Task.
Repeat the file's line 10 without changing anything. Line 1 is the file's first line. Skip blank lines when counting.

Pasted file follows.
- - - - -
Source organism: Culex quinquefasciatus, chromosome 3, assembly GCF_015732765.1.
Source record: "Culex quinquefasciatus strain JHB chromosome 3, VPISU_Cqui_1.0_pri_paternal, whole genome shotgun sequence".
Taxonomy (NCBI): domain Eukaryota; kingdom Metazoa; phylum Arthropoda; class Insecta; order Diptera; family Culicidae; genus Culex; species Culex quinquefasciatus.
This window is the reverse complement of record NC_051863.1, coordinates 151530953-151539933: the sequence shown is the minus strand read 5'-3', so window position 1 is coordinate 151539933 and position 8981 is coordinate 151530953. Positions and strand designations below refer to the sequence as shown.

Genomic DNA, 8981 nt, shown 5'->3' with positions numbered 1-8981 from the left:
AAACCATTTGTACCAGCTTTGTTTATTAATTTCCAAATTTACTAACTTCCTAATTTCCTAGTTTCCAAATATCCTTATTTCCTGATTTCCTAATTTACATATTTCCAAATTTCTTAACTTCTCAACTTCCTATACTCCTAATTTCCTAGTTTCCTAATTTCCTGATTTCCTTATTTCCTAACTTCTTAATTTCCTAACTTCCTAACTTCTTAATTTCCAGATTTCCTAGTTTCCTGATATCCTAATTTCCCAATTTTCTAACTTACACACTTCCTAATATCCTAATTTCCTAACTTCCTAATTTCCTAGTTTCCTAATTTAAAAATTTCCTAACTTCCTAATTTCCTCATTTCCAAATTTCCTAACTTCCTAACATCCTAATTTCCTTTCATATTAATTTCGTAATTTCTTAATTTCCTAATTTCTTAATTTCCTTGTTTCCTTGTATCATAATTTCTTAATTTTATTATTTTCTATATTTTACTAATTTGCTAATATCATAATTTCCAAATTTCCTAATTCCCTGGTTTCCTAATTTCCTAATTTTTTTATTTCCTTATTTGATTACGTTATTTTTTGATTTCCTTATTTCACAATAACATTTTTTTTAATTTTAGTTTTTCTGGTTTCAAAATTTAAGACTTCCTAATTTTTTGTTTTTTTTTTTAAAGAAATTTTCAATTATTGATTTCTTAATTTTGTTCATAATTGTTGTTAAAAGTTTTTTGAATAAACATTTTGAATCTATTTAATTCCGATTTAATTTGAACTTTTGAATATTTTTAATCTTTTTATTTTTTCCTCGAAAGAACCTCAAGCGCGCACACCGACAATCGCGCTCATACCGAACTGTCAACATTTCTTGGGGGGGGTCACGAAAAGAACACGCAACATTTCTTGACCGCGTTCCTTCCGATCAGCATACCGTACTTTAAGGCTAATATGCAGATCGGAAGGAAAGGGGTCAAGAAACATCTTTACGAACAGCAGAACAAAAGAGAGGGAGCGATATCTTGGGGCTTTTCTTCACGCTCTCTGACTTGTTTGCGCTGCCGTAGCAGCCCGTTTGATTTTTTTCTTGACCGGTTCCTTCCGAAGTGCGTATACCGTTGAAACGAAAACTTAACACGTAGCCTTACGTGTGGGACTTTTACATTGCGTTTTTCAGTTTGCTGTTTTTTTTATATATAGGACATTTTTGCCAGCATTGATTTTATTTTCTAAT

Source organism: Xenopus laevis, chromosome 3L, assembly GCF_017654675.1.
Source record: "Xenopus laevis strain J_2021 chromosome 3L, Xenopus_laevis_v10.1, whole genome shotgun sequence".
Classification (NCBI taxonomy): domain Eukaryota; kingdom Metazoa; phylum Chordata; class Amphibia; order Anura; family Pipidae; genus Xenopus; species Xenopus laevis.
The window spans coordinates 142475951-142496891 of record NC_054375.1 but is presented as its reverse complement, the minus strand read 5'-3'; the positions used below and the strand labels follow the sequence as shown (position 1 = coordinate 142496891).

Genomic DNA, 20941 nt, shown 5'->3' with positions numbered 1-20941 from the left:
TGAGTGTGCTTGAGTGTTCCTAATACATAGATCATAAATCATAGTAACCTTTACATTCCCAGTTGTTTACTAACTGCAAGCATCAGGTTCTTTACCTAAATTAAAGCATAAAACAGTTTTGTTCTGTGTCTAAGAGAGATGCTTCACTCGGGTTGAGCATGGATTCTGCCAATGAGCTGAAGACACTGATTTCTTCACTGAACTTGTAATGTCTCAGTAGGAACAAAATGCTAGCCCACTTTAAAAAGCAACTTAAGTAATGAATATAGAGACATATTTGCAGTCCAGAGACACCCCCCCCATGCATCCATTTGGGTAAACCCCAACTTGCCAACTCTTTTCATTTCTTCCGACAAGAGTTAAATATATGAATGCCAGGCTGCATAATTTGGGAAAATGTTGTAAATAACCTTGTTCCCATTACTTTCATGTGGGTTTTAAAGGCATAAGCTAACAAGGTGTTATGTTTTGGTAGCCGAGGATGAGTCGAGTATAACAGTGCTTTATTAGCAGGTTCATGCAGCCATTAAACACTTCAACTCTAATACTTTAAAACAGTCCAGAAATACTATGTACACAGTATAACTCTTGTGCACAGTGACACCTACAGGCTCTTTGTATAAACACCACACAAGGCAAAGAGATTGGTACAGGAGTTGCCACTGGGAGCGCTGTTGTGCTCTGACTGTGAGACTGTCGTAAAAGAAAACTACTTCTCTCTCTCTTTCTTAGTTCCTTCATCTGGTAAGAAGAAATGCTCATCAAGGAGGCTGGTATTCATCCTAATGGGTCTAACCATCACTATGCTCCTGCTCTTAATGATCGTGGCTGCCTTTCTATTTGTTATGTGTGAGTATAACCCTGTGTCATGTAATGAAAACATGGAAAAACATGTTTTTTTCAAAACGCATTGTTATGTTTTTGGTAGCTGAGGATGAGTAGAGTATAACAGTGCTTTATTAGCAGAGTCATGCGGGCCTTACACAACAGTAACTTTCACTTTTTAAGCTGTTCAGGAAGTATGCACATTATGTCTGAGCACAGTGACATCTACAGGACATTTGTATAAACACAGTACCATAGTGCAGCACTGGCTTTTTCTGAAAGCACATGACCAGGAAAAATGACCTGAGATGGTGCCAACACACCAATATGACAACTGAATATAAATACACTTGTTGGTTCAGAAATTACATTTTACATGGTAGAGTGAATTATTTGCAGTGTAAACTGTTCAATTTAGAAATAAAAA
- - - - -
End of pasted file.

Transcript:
The window spans coordinates 142475951-142496891 of record NC_054375.1 but is presented as its reverse complement, the minus strand read 5'-3'; the positions used below and the strand labels follow the sequence as shown (position 1 = coordinate 142496891).